For a moment there, it looked as if the showdown between the Warriors and the Knights at Mt Smart Stadium on Monday afternoon was going to be the biggest upset of the season. While it was one thing for the Warriors to lose to the Storm or the Broncos, it was quite another thing for the prestige combination of Shaun Johnson, Issac Luke and Roger Tuivasa-Sheck to lose to the projected cellar-dwellers, a team who had suffered a Golden Point tie at their home ground the previous weekend, and a staggering 48-6 loss to Souths the week before. Yet that’s what looked likely to happen in the first forty minutes, with Newcastle gaining the kind of lead that made you wonder just how spectacularly inept the coaching, management and executive culture must be at the Warriors to mishandle such a bevy of raw talent.
Fortunately for New Zealand, the Warriors made the kind of late surge that has been characteristic of their game so far this season, although in this case they also followed through with a resounding 40-18 victory that felt as if it was also a vindication of the big Auckland threesome as well, if only because they’d come so close to being permanently discredited by a loss to the Knights. In fact, the turning point came from a hattrick of tries from Blake Ayshford, Tuimoala Lolohead and Manu Vatuvei in the first twelve minutes of the second half, although both Shaun Johnson and Roger Tuivasa-Sheck were a critical part of the Warriors effort as well.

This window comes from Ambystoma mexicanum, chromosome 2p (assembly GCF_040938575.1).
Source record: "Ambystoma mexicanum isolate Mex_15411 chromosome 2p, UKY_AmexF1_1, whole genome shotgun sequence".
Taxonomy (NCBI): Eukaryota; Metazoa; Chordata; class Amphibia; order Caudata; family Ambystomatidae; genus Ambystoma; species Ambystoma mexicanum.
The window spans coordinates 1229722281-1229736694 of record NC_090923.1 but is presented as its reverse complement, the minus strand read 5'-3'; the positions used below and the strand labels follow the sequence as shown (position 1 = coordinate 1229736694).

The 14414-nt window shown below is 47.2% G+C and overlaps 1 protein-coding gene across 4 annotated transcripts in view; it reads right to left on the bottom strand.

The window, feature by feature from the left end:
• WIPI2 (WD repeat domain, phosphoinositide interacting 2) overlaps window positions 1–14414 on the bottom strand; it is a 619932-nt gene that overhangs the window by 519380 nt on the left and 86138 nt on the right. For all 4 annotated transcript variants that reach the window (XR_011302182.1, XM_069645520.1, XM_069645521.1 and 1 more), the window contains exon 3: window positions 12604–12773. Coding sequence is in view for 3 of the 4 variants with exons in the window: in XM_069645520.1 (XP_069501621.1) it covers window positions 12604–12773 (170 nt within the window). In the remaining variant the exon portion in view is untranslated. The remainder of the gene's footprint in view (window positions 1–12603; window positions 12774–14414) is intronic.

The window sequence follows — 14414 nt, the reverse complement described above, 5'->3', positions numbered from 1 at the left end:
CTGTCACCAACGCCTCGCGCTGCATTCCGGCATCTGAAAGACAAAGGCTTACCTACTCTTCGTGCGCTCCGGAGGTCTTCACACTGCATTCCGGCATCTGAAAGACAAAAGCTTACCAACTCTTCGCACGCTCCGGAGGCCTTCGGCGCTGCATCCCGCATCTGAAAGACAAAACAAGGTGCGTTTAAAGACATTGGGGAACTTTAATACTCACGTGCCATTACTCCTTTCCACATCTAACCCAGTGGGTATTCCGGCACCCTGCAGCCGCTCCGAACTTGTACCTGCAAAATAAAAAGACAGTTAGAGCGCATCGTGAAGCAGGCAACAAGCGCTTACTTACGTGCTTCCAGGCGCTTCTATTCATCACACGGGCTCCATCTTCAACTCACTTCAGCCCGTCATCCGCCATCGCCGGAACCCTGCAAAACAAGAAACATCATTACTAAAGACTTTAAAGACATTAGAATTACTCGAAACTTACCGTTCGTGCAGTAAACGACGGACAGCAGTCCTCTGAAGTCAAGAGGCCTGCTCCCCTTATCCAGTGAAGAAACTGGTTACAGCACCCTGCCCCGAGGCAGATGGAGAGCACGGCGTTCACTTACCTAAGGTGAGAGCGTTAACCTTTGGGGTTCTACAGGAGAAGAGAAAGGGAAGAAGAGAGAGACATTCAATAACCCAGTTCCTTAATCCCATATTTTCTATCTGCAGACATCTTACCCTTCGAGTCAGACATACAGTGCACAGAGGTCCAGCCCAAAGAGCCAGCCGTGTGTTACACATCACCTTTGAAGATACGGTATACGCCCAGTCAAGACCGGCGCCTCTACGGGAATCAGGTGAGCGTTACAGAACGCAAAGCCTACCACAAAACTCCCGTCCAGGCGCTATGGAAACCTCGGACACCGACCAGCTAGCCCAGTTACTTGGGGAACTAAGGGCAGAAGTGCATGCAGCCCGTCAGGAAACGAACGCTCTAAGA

On the one hand, RTS got New Zealand off to a rousing start with a deft pass to Solomone Kata, setting up the first try of the game in the third minute. Despite a fairly error-laden opening forty minutes of football, the Warriors would probably have been out in front pretty quickly if Manu Vatuvei’s try a couple of minutes later hadn’t been deemed ineligible by the bunker, thanks to an apparent knock-on with Kata. It’s clearer than ever that New Zealand’s next Big Three can’t function without Vatuvei’s speed and power: while Issac Luke was also back on board for the first time in a couple of weeks, it was the big winger who stole the show and worked best with Johnson and RTS, especially once Luke allowed Sam Mataoroa to get through a pretty flimsy tackle in the ninth minute to bring the Knights back into the picture.
Nevertheless, for all Roger the Dodger’s dexterity, it was Shaun Johnson who really stole the show, bookending the New Zealand comeback with a deft conversion three minutes before the break, off a brassy try from Ben Mautolino, and a six-pointer in the 65th minute that turned out to be the jewel in the Warriors’ crown. When Johnson is a playmaker, he’s really a playmaker, and Monday’s match felt like the first time that he’s really hit his stride this season. For such a young player, he carries himself like a veteran – he’s real captaincy material – and it was his focus and conviction as much as his work in the halves that prevented the Warriors suffering their ninth straight loss in a row, as well as a record-breaking four straight losses in the opening rounds of the competition.